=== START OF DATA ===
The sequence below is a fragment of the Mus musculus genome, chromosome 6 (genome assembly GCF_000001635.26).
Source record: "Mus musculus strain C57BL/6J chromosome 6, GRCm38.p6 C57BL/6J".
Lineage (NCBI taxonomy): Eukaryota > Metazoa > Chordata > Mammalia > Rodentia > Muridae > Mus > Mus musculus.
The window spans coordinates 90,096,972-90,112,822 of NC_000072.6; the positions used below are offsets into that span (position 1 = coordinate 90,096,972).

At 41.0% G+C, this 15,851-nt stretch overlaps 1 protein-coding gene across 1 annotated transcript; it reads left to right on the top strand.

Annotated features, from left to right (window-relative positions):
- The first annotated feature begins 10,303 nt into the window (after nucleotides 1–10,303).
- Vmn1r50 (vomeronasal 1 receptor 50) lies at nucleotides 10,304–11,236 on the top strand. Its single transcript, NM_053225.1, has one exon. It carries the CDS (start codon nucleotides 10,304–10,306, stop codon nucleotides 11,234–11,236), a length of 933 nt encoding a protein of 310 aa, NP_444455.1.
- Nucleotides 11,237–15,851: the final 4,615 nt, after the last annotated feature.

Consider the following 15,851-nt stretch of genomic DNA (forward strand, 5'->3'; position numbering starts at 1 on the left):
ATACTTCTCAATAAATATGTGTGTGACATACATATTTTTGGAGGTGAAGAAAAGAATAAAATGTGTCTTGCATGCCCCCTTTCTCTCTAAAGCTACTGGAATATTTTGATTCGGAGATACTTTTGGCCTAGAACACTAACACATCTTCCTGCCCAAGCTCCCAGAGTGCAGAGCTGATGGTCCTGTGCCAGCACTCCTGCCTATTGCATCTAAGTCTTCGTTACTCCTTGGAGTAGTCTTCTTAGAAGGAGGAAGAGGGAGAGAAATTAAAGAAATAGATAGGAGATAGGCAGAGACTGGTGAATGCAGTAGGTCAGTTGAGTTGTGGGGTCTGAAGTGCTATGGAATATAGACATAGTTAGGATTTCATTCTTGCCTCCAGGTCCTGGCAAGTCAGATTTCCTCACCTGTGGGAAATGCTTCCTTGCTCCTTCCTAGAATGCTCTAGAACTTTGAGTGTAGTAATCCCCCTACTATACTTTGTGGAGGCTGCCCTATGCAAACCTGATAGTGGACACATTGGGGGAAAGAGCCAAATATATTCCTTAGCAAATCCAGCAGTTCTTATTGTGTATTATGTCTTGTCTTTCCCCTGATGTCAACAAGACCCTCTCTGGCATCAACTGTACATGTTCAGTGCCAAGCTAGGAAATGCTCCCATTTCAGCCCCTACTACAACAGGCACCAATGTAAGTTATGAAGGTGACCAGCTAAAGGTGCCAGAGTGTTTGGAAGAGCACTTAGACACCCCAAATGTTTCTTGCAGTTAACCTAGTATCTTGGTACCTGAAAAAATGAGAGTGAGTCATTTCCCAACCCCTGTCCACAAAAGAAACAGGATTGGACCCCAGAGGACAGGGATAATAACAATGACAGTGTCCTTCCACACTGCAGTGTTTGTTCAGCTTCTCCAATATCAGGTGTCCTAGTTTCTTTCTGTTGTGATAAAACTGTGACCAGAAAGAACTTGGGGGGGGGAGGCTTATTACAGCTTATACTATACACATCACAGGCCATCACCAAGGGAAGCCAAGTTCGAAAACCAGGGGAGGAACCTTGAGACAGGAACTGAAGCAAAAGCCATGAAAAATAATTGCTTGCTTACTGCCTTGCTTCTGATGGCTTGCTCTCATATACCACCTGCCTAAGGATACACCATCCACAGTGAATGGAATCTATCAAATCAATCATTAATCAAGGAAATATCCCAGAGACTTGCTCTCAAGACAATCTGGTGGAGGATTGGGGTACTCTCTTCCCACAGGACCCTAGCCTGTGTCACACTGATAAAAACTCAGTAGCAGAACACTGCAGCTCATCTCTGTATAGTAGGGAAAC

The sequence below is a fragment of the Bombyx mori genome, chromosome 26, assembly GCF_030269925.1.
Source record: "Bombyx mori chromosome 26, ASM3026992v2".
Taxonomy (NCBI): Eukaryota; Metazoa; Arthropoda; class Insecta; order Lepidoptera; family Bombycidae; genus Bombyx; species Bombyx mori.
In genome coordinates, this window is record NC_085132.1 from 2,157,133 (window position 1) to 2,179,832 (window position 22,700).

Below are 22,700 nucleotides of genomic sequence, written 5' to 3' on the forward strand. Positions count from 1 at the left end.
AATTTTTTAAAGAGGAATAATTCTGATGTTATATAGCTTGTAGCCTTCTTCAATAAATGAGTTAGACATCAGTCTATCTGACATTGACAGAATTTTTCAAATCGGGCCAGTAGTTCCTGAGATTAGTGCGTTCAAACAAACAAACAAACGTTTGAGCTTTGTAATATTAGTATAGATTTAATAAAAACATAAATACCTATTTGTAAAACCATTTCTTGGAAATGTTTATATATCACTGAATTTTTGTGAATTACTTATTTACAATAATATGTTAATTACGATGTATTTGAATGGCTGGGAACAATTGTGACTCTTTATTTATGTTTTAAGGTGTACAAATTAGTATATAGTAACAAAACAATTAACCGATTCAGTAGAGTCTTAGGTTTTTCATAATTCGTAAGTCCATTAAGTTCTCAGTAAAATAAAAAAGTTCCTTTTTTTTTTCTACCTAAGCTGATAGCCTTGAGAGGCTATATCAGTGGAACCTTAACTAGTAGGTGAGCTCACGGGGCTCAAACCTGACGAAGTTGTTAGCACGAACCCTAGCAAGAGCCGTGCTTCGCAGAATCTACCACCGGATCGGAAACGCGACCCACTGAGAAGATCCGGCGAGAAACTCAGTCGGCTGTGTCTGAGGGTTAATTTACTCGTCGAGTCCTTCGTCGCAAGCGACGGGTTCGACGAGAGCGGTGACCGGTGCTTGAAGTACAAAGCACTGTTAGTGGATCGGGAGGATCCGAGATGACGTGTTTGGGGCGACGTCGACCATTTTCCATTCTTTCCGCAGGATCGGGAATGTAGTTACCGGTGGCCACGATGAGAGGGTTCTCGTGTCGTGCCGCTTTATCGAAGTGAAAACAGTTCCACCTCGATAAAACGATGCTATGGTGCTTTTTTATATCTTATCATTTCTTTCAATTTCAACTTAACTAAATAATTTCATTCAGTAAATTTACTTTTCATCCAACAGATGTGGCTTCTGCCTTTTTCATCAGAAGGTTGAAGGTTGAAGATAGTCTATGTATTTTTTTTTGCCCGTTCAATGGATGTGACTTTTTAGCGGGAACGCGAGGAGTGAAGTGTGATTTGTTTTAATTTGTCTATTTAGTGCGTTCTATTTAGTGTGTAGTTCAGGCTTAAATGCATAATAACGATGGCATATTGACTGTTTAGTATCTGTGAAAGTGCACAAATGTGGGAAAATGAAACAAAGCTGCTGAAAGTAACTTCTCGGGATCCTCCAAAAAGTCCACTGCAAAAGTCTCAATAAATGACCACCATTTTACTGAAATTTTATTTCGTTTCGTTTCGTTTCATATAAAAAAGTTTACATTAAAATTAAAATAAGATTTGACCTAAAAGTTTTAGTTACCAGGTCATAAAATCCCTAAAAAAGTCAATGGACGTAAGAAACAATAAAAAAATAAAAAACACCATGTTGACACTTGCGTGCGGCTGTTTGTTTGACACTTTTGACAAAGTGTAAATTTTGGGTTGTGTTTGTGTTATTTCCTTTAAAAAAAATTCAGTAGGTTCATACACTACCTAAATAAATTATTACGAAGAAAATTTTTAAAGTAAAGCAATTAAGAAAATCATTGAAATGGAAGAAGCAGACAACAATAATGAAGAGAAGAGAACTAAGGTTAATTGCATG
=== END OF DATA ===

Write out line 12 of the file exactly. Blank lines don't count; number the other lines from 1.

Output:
The sequence below is a fragment of the Bombyx mori genome, chromosome 26, assembly GCF_030269925.1.